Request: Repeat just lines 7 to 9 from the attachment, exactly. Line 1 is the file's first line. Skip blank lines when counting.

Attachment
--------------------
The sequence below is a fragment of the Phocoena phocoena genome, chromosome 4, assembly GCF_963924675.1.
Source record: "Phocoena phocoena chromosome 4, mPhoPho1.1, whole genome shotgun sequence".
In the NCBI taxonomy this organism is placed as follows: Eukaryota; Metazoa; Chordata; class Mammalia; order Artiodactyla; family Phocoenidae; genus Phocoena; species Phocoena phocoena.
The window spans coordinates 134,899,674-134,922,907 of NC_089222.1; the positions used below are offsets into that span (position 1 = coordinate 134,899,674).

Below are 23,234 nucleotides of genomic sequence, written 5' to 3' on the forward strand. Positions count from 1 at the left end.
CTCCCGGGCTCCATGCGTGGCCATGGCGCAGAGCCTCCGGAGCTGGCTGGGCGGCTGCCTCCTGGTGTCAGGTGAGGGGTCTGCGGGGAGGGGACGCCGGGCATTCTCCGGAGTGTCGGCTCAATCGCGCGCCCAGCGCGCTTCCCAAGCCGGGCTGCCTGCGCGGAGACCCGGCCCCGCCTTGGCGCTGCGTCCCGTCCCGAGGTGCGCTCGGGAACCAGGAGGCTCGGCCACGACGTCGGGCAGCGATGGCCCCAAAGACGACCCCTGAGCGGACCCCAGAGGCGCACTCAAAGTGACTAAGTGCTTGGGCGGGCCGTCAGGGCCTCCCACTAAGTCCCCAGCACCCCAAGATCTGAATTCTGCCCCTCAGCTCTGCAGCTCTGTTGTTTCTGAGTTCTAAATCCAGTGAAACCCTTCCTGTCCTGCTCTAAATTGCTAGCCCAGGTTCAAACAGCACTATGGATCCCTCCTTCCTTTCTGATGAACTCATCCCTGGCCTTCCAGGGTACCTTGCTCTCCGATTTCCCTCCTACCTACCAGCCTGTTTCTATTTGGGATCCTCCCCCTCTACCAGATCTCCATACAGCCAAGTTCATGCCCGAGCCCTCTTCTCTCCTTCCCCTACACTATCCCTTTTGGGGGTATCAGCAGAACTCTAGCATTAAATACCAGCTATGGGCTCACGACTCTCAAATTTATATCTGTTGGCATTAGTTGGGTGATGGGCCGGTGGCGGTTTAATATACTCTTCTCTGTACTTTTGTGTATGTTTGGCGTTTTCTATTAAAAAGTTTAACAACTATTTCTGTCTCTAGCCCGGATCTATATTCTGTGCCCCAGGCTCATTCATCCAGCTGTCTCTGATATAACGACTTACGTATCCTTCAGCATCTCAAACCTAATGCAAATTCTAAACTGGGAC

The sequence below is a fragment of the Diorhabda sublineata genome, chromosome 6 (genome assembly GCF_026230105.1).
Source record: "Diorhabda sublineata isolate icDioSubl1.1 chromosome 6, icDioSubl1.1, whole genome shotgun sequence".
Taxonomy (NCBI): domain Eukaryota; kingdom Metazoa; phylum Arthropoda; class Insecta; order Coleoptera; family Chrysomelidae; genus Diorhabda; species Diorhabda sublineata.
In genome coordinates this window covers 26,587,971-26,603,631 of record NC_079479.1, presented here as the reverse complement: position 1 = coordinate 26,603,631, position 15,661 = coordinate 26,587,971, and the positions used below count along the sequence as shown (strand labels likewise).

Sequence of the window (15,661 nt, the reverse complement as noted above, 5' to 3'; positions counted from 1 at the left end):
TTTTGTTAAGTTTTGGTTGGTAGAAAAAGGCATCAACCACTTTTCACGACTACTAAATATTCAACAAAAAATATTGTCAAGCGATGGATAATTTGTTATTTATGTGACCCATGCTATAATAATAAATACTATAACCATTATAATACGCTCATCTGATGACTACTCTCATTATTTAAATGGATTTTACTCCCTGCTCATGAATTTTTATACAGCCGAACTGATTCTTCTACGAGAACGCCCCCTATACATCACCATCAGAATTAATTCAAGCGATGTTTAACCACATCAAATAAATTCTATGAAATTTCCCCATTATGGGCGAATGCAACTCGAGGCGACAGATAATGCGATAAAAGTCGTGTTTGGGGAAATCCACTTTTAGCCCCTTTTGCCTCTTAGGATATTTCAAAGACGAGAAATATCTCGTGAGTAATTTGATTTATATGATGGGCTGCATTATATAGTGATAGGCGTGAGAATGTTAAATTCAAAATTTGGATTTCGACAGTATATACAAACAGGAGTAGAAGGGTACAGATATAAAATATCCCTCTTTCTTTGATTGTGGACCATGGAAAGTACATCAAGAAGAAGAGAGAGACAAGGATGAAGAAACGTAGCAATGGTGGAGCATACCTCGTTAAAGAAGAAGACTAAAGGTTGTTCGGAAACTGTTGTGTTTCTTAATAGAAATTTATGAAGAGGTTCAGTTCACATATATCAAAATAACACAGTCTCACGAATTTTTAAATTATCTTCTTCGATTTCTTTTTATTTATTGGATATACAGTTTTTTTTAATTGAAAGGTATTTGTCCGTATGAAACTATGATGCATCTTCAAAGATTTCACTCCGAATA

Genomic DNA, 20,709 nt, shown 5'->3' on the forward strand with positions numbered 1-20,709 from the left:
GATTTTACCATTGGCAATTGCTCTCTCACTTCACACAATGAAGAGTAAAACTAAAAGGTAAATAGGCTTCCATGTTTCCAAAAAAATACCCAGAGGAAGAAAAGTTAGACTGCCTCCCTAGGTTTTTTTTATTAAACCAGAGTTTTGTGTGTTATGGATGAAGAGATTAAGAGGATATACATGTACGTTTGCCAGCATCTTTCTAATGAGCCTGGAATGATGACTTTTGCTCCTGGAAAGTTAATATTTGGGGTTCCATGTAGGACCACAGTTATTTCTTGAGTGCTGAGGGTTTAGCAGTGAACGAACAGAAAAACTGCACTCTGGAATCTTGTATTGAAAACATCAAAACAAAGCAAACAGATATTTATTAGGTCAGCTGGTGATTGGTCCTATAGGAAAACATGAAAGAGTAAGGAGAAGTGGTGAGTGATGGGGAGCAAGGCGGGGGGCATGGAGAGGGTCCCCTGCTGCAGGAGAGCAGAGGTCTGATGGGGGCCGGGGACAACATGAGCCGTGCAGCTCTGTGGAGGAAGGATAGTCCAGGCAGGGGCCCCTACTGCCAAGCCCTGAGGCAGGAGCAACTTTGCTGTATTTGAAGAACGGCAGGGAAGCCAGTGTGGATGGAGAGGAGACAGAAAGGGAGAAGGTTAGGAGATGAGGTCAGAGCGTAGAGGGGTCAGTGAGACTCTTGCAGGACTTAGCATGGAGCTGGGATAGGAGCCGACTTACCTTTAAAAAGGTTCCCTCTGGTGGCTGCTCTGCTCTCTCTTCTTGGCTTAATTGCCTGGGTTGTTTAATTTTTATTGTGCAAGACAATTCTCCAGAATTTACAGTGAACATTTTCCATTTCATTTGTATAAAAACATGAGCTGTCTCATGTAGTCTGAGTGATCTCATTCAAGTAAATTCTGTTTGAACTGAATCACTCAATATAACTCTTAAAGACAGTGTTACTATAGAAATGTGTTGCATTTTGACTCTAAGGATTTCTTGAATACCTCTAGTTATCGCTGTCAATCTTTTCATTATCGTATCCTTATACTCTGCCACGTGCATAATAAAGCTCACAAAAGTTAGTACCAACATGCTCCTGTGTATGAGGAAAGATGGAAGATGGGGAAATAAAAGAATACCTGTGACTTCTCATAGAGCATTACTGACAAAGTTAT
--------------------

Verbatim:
The sequence below is a fragment of the Diorhabda sublineata genome, chromosome 6 (genome assembly GCF_026230105.1).
Source record: "Diorhabda sublineata isolate icDioSubl1.1 chromosome 6, icDioSubl1.1, whole genome shotgun sequence".
Taxonomy (NCBI): domain Eukaryota; kingdom Metazoa; phylum Arthropoda; class Insecta; order Coleoptera; family Chrysomelidae; genus Diorhabda; species Diorhabda sublineata.